Apollo Global Management has made no secret of its interest in purchasing the TV and radio assets of broadcasting company Tegna. The private-equity firm is looking to bulk up its ownership of TV stations, and first contacted Tegna about a potential deal at the beginning of the year, then with a letter to its board in February. It has since remained in contact.
The publicly held Tegna is now acknowledging that yes, it has been twice approached by Apollo. In a succinct release, the Tysons Corner, VA-based company said Wednesday that it confirms receiving the February letter “stating that Apollo was interested in acquiring Tegna without specifying a price.” Subsequently, in June 2019, the company writes, “Apollo made a different proposal, to combine Tegna with broadcasting assets Apollo is in the process of buying, in a transaction that would not have constituted a change of control of Tegna.” And then it states: “Tegna does not intend to update this disclosure.”
As Inside Radio reported earlier this week, based on a Wall Street Journal story, Apollo has said it would also consider merging its stations with Tegna or selling them to the company. Of course, Apollo made headlines with the announced purchases of Cox Media Group’s TV stations in February and its radio properties in June.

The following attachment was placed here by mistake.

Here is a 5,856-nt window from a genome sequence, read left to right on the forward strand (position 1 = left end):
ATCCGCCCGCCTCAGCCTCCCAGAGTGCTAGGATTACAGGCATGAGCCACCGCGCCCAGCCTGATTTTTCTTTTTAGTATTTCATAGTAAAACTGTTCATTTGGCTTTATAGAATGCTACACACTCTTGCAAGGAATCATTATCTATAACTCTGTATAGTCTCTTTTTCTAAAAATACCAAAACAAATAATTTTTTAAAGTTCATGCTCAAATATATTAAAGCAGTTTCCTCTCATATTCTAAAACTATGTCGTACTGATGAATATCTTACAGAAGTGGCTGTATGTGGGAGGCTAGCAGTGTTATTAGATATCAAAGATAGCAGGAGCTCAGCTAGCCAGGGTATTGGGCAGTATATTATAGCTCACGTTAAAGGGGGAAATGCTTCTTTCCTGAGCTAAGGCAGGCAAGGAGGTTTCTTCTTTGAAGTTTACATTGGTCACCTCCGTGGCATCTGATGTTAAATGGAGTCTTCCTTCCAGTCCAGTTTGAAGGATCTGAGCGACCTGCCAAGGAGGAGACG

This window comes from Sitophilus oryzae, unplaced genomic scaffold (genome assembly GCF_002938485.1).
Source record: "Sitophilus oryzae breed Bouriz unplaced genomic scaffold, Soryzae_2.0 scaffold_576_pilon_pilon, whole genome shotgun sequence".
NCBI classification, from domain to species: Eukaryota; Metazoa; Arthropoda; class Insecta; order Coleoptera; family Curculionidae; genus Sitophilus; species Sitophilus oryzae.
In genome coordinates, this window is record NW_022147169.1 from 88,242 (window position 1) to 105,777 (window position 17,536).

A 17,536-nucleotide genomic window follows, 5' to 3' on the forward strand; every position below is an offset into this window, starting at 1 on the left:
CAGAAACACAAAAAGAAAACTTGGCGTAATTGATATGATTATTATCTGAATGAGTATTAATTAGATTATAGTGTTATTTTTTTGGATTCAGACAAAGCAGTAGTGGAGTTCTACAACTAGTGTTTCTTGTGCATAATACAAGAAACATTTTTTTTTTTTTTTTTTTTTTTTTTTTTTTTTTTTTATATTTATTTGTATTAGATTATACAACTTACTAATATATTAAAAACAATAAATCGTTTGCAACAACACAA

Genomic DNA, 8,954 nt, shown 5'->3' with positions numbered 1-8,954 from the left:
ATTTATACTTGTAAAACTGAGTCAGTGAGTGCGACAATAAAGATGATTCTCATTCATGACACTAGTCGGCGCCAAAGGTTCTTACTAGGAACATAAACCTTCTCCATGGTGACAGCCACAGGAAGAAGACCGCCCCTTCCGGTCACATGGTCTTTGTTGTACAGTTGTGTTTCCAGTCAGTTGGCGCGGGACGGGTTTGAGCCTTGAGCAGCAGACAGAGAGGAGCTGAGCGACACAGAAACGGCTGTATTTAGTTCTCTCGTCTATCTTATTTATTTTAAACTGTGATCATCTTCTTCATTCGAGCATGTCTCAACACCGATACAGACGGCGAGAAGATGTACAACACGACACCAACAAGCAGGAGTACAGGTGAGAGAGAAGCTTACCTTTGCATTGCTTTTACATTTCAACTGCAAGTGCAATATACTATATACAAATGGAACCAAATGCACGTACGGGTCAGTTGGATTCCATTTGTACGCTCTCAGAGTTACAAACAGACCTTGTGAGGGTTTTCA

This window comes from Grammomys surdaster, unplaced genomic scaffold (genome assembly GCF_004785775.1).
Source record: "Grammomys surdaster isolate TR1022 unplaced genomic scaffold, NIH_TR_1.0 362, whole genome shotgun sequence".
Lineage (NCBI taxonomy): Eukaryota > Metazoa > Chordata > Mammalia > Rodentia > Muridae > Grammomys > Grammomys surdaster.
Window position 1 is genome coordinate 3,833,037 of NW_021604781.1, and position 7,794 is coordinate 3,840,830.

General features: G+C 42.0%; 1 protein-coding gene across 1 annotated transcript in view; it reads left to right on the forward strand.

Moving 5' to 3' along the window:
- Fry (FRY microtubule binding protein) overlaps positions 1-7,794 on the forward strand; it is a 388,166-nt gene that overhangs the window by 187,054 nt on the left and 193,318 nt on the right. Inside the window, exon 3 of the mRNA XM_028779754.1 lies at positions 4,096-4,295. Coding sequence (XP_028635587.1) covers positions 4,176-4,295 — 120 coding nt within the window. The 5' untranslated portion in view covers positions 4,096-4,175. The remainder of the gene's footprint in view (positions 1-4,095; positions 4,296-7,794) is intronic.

As Apollo aims to build one of the country’s largest TV groups, it also struck a deal this year to acquire 20 TV stations owned by Northwest Broadcasting, which would also be then merged into the larger TV-station group. “Together, the deals would quickly make Apollo one of the nation’s biggest owners of local TV stations,” according to The Wall Street Journal. Tegna, meanwhile, has a market value of about $3 billion, and its shares are up about 38% this year, the newspaper says.
The Journal also explained the strategy behind growing a TV portfolio: “By getting bigger, broadcasters can gain leverage when negotiating with content owners, with cable and satellite companies for distribution and with advertisers. Station owners are also responding to the consolidation happening in the entertainment and distribution businesses. In March, Walt Disney Co. closed a deal to acquire the majority of 21st Century Fox Inc.’s entertainment assets and last year AT&T Inc. acquired Time Warner.”
With 51 TV stations, Tegna reaches just over 35% of U.S. TV households. That doesn’t include the 11 stations it has agreed to acquire from Nexstar. If Apollo buys Tegna and closes all of its other deals, it will own 85 stations, or nearly 100 including the Nexstar stations that Tegna has agreed to buy. Tegna also owns four radio stations in San Diego and Columbus, OH.